ThatOneWeakArcher

What mechanics from SoV should be included in FE switch?

Why mechanics from SoV should be included in FE switch?   37 members have voted

  1. 1. Why mechanics from SoV should be included in FE switch?

    • Shrines
      5
    • Arts
      22
    • Villages
      30
    • Spells costing HP
      12
    • Summoners
      9
    • Witches
      2
    • Doubling with 1 more speed
      4
    • Promotion
      10
    • Terrian
      5
    • Shields/rings
      16
    • 2 Routes
      19
    • Forging
      15
    • Skirmishes
      7

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38 posts in this topic

In a very simmlar execution, not just in concept.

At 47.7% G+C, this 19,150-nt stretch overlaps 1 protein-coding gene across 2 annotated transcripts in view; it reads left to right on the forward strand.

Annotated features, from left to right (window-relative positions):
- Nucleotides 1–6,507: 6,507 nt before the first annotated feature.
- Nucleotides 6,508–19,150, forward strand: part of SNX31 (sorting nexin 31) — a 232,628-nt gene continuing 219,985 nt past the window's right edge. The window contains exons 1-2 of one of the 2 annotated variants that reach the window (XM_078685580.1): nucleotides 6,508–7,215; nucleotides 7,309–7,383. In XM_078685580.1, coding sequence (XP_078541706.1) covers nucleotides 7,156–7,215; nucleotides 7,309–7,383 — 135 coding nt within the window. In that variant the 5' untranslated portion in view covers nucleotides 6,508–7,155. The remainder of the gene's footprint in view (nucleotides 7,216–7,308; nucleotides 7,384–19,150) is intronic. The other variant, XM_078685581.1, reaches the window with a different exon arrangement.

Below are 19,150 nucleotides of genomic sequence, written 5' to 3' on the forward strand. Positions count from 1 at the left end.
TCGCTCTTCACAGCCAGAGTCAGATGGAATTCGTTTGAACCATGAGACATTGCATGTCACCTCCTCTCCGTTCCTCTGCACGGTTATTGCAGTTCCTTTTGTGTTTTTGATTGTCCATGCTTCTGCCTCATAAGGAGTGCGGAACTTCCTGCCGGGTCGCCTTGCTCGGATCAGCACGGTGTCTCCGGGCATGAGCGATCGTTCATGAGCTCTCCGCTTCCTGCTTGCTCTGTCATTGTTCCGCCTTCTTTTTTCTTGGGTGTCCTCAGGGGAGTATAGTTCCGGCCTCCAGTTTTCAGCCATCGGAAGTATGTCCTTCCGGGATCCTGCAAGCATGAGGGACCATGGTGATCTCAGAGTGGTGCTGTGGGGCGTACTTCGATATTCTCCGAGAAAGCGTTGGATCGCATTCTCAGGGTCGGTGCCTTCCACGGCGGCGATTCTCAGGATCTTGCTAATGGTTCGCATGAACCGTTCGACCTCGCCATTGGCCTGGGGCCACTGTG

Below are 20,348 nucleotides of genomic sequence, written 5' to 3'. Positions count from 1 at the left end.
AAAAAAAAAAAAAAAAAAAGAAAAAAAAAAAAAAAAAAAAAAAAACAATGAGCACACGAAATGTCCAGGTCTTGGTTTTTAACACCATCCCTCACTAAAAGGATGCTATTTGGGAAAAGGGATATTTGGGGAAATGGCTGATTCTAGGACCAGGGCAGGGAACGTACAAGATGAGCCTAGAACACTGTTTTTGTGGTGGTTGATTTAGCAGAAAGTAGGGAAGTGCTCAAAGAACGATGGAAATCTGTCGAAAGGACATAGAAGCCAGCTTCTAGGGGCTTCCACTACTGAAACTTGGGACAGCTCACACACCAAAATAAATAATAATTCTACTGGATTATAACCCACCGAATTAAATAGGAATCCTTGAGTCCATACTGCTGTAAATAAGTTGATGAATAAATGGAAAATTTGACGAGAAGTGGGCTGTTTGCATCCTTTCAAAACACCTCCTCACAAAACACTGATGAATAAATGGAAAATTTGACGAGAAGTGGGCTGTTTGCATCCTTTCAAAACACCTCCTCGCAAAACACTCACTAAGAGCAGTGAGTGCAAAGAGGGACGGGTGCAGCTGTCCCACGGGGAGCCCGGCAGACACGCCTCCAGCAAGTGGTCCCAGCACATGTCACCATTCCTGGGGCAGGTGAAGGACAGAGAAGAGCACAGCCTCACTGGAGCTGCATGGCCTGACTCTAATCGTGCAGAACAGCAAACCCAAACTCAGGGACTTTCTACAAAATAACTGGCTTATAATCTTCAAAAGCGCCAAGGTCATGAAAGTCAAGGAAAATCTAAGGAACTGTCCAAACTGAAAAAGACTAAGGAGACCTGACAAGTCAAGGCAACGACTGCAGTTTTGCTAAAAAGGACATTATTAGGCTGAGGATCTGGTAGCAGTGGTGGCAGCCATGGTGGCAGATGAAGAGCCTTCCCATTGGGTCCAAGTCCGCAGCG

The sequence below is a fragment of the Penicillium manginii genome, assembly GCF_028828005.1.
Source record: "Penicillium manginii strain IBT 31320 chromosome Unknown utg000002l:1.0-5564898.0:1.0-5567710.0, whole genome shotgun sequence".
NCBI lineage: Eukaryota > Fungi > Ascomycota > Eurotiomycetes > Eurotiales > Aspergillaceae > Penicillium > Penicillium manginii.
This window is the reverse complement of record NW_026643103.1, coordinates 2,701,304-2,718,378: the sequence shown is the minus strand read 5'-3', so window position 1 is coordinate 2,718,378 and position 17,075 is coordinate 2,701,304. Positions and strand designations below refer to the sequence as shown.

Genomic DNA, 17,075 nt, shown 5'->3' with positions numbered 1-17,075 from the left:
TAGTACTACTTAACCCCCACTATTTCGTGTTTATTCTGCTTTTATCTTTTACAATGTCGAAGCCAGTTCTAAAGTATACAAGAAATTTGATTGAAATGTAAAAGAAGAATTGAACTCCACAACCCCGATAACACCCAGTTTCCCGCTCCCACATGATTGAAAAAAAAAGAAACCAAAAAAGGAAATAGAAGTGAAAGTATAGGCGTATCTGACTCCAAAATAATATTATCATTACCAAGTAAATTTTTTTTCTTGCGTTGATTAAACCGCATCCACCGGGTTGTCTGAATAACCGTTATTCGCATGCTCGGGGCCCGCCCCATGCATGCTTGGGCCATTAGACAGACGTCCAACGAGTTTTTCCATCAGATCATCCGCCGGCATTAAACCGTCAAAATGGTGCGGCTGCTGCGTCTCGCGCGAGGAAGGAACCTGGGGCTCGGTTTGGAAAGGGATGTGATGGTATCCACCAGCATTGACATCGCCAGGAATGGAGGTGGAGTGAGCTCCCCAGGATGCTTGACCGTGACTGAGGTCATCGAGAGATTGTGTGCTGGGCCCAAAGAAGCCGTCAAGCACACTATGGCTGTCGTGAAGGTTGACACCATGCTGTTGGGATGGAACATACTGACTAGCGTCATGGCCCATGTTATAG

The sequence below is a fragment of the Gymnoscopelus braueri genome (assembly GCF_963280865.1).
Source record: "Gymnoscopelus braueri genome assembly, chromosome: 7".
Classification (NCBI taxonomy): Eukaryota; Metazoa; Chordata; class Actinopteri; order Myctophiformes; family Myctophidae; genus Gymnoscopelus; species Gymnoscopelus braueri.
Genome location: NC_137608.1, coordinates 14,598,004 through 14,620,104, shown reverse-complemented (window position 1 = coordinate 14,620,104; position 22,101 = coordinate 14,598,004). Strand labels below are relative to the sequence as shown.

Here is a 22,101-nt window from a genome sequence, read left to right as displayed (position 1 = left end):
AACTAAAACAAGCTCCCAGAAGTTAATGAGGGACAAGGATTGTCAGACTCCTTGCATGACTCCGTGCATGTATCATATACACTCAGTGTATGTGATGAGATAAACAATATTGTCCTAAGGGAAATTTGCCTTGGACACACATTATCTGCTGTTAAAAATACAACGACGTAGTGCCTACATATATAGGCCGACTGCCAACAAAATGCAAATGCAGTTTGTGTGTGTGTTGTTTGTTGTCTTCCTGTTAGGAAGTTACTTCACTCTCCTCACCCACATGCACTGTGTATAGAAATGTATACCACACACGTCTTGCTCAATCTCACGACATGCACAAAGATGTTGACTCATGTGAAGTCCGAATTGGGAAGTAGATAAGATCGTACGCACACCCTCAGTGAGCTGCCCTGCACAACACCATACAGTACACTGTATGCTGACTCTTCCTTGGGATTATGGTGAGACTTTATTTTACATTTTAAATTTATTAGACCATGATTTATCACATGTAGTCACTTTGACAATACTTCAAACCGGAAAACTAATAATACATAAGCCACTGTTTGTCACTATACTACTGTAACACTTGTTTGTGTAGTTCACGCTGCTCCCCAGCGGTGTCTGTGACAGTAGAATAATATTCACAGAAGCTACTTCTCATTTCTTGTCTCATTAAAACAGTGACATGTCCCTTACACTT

Edited by ThatOneWeakArcher

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Villages, definitely.  They worked wonders for bringing Valentia to life.  

Arts and Cast from HP spell lists are also cool and I would not mind seeing them again.  In particular, making status staves not too awesome to use ("here is a staff with three uses you only get one of" just leads to it rotting in inventory forever) while still making them use a "resource" (that being the cleric's health) was a great idea, imo.

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Long range archers. For the first time in the series it felt to me that archers truly had a niche of their own rather then being outclassed by mages in all matters and even having to share their anti flyer gimmick with them if you give the mage certain tomes. 

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turnwheel, bonus experience, fatigue which also affects main story maps and skill system